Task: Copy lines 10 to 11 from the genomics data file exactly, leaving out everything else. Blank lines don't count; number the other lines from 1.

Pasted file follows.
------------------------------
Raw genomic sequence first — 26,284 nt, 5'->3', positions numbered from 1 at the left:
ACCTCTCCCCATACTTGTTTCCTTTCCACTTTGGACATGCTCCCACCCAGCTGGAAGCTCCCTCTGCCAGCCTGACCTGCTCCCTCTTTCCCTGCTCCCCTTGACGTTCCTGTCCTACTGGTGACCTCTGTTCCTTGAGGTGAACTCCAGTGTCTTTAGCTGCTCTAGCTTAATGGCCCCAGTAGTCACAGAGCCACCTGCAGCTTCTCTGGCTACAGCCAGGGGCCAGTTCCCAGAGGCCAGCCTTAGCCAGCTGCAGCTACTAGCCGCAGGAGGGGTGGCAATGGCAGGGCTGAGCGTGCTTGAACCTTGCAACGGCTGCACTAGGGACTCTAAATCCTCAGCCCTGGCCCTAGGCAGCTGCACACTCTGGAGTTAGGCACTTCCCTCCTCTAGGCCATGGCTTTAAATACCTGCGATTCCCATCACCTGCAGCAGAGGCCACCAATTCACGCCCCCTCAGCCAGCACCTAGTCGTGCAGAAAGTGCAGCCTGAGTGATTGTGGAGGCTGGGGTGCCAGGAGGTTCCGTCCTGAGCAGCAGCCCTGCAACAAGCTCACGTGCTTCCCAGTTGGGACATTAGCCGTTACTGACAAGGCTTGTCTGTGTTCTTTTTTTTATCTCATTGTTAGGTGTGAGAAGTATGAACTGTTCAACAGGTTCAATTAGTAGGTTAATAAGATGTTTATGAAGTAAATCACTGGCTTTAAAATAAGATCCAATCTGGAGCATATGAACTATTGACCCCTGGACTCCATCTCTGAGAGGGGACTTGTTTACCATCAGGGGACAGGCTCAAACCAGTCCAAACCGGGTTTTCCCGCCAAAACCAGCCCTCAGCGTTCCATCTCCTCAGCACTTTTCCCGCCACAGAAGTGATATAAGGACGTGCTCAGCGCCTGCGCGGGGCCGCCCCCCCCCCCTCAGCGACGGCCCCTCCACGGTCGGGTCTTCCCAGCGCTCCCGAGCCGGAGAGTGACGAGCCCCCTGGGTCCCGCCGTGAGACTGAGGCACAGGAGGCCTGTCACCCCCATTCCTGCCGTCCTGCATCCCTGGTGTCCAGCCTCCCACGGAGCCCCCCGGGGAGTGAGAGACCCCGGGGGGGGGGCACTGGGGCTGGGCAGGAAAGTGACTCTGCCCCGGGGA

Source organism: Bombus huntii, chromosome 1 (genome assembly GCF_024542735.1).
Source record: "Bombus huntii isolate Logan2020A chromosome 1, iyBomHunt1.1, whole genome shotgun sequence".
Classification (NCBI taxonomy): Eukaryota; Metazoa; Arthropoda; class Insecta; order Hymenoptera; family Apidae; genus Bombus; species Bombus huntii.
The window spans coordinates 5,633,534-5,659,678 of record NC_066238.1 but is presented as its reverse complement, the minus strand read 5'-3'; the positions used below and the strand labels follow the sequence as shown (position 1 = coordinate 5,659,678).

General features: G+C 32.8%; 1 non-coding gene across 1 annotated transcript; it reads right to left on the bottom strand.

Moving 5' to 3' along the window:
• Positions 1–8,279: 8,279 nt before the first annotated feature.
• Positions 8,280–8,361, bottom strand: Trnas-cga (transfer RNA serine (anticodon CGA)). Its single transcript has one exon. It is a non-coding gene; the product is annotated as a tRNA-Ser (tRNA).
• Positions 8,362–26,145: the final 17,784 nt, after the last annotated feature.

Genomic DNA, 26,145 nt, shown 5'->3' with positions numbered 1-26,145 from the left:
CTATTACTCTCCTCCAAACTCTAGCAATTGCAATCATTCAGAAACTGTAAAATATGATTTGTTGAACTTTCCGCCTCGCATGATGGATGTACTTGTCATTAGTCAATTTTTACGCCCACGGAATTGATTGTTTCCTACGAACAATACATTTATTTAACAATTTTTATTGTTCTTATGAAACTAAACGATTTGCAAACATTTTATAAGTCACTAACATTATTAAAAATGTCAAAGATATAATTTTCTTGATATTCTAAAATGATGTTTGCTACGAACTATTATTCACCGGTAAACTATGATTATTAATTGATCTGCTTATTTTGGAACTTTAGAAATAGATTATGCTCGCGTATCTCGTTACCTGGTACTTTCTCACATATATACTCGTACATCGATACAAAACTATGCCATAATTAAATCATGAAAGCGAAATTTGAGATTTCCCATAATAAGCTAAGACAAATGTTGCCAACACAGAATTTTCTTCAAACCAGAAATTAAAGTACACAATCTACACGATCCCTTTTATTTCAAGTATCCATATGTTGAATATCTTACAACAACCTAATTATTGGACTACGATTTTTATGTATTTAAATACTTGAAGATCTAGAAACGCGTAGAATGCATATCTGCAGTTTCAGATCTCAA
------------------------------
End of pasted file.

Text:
• Positions 8,280–8,361, bottom strand: Trnas-cga (transfer RNA serine (anticodon CGA)). Its single transcript has one exon. It is a non-coding gene; the product is annotated as a tRNA-Ser (tRNA).
• Positions 8,362–26,145: the final 17,784 nt, after the last annotated feature.